Cordts, Steve. 2015. “2015 Waterfowl Breeding Population Survey Minnesota.” In Status of Wildlife Populations, Fall 2015, Wetland Wildlife, edited by Margaret H. Dexter, 95–115. St. Paul: State of Minnesota, Department of Natural Resources. http://files.dnr.state.mn.us/publications/wildlife/population2015/4-wetland-wildlife.pdf
Cutright, Noel, Bettie R. Harriman, and Robert W. Howe, eds. 2006. Atlas of the Breeding Birds of Wisconsin. Waukesha: Wisconsin Society of Ornithology, Inc.
- Eadie, John M., Mark L. Mallory, and Harry G. Lumsden. 1995.” Common Goldeneye (Bucephala clangula).” The Birds of North America, edited by Paul G. Rodewald. Ithaca: Cornell Lab of Ornithology. Retrieved from the Birds of North America: https://birdsna.org/Species-Account/bna/species/comgol doi: 10.2173/bna.170
Green, Janet C., and Robert B. Janssen. 1975. Minnesota Birds: Where, When and How Many. Minneapolis: University of Minnesota Press.
Hertzel, Anthony X., and Robert B. Janssen. 1998. County Nesting Records of Minnesota Birds. Minnesota Ornithologists’ Union Occasional Papers, no 2. Minneapolis: The Minnesota Ornithologists’ Union.
Janssen, Robert B. 1987. Birds in Minnesota. Minneapolis: University of Minnesota Press.
Langham, Gary M., Justin G. Schuetz, Trisha Distler, Candan U. Soykan, and Chad Wilsey. 2015. “Conservation Status of North American Birds in the Face of Future Climate Change.” PLoS One 10: e0135350. doi: 10.1371/journal.pone.0135350
- Mallory, Mark L., Donald K. McNicol, and Patrick J. Weatherhead. 1994. “Habitat Quality and Reproductive Effort of Common Goldeneyes Nesting Near Sudbury, Canada.” Journal of Wildlife Management 58: 552–560.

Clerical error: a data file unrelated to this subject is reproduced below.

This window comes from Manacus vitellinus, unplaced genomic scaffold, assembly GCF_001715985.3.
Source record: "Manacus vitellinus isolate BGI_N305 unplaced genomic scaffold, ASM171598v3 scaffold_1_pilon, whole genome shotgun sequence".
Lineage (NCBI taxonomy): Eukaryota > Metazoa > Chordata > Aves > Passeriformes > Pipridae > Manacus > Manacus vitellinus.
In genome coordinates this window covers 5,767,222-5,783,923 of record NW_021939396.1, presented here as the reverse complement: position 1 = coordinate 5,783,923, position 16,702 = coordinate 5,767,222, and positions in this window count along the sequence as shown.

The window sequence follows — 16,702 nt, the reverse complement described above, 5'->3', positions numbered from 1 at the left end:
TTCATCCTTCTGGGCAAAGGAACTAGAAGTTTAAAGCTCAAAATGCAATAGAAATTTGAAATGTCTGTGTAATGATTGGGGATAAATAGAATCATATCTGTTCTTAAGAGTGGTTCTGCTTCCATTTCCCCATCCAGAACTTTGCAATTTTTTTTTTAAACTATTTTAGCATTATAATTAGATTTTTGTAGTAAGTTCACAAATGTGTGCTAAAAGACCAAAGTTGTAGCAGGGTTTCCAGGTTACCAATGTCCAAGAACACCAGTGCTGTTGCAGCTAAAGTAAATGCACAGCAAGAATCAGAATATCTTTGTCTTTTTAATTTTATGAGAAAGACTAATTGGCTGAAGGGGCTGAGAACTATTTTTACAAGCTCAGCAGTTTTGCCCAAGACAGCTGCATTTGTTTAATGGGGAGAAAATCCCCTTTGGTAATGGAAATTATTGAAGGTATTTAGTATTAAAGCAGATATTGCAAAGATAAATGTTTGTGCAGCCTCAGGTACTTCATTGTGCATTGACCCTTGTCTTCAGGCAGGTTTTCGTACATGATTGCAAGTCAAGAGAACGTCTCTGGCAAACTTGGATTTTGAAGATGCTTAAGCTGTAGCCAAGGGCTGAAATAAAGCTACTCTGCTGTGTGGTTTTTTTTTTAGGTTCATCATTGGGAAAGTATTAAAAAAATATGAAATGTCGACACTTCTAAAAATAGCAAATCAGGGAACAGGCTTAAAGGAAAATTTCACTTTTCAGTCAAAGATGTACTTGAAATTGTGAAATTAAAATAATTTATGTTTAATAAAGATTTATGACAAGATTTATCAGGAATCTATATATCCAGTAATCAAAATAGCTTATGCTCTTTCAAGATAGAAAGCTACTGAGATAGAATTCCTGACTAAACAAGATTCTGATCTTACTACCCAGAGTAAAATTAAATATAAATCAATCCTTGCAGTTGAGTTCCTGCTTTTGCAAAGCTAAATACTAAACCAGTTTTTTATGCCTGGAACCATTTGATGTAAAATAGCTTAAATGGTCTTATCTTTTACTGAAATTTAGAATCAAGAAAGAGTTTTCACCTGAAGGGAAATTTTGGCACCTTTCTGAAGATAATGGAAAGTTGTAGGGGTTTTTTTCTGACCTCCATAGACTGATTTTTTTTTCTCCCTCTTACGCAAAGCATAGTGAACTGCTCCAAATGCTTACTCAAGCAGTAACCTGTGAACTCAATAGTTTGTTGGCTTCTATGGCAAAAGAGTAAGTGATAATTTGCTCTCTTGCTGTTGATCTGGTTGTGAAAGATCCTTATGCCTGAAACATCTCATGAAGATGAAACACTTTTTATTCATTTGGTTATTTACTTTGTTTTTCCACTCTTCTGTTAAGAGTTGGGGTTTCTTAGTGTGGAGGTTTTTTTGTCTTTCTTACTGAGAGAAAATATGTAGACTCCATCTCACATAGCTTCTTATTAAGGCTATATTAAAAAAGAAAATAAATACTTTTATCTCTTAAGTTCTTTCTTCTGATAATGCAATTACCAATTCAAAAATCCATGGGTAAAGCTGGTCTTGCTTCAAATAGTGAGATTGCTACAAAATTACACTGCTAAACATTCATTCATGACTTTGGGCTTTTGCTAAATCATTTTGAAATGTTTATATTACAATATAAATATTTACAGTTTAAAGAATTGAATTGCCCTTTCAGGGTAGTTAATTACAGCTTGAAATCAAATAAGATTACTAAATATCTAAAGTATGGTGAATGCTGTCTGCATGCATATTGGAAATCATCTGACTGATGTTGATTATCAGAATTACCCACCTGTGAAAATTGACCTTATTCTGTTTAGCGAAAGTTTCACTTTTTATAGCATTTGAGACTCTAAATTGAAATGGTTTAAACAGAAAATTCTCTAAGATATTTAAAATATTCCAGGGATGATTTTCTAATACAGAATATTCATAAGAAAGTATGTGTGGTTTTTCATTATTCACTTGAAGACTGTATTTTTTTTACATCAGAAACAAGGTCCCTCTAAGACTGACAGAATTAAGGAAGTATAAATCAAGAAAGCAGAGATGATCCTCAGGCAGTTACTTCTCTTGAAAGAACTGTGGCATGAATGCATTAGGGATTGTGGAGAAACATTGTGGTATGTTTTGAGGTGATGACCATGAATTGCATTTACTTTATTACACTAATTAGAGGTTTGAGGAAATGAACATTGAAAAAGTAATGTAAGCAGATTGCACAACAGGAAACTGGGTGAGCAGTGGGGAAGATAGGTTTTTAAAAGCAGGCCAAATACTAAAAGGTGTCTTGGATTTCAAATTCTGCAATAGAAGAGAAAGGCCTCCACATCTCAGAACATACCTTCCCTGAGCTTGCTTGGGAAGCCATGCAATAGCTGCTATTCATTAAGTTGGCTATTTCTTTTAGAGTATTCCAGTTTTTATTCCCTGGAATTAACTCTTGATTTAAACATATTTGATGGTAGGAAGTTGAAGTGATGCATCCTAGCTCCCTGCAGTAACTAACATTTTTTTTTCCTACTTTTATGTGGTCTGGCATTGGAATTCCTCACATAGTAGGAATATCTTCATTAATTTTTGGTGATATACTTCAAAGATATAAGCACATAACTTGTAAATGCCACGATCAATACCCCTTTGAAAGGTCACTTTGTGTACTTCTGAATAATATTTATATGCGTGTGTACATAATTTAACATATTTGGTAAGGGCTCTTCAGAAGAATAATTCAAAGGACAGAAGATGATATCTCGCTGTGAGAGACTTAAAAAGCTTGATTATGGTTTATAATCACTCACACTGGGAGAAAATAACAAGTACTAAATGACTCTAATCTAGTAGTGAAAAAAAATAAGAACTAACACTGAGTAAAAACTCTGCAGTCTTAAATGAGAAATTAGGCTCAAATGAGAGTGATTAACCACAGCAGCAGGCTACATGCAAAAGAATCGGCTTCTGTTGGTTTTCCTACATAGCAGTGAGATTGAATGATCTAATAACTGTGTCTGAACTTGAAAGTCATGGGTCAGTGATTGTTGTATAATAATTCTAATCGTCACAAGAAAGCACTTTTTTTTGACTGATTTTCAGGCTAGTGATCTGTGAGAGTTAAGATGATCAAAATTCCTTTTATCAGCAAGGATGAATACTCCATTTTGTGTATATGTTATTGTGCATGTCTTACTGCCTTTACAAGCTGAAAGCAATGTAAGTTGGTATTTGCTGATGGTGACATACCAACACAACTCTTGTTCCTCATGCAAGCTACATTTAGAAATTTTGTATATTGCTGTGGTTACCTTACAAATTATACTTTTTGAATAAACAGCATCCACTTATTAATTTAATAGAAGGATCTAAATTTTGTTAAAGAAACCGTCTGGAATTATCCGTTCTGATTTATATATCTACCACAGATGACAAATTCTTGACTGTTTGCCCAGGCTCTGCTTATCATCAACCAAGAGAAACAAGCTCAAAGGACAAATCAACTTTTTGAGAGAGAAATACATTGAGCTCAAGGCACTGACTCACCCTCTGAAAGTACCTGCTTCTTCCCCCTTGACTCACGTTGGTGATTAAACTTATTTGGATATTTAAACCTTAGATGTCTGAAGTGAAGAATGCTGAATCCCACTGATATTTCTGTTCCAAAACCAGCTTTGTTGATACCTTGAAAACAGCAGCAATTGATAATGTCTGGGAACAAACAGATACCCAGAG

- Minnesota Department of Natural Resources. 2016. “Common Goldeneye (Bucephala clangula).” Minnesota Biological Survey: Breeding Bird Locations. http://files.dnr.state.mn.us/eco/mcbs/birdmaps/common_goldeneye_map.pdf
National Audubon Society. 2016. Audubon Christmas Bird Count. http://netapp.audubon.org/CBCObservation/Historical/ResultsBySpecies.aspx?1
- National Audubon Society. 2016. The Climate Report: Common Goldeneye. http://climate.audubon.org/birds/comgol/common-goldeneye
North American Bird Conservation Initiative, U.S. Committee. 2010. The State of the Birds 2010 Report on Climate Change, United States of America. Washington, DC: U.S. Department of the Interior. http://www.stateofthebirds.org/2010/pdf_files/State of the Birds_FINAL.pdf
North American Waterfowl Management Plan, Plan Committee. 2004. North American Waterfowl Management Plan 2004. Implementation Framework: Strengthening the Biological Foundation. Canadian Wildlife Service, U.S. Fish and Wildlife Service, Secretaria de Medio Ambiente y Recursos Naturales. https://www.fws.gov/migratorybirds/pdf/management/NAWMP/2004NAWMP-Framework.pdf
Partners in Flight. 2017. Avian Conservation Assessment Database [Online]. http://pif.birdconservancy.org
Raftovich, Robert V., S. C. Chandler, and Khristi A. Wilkins. 2016. Migratory Bird Hunting Activity and Harvest During the 2014–15 and 2015–16 Hunting Seasons. Laurel, MD: Department of the Interior, U.S. Fish and Wildlife Service. https://www.fws.gov/migratorybirds/pdf/surveys-and-data/HarvestSurveys/MBHActivityHarvest2014-15and2015-16.pdf
Roberts, Thomas S. 1932. The Birds of Minnesota. 2 vols. Minneapolis: University of Minnesota Press.
Sauer, John R., Daniel K. Niven, James E. Hines, David J. Ziolkowski Jr., Keith L. Pardieck, Jane E. Fallon, and William A. Link. 2017. The North American Breeding Bird Survey, Results and Analysis 1966–2015. Version 12.23.2015. Laurel, MD: U.S. Geological Survey Patuxent Wildlife Research Center. https://www.mbr-pwrc.usgs.gov/bbs/
Sayler, Rodney D., and Alan D. Afton. 1981. “Ecological Aspects of Common Goldeneyes Bucephala clangula Wintering on the Upper Mississippi River.” Ornis Scandinavica 12: 99–108.
U.S. Fish and Wildlife Service. 2016. Waterfowl Breeding Population and Habitat Survey. U.S. Department of the Interior, Fish and Wildlife Service, Division of Migratory Bird Management. https://migbirdapps.fws.gov/mbdc/databases/mas/maydb.asp?opt=maydb
- Zicus, Michael C., and Steven K. Hennes. 1988. “Cavity Nesting Waterfowl in Minnesota.” Wildfowl 39: 115–123.
- Zicus, Michael C., Steven K. Hennes, and Michael R. Riggs. 1995. “Common Goldeneye Nest Attendance Patterns.” Condor 97: 461–472.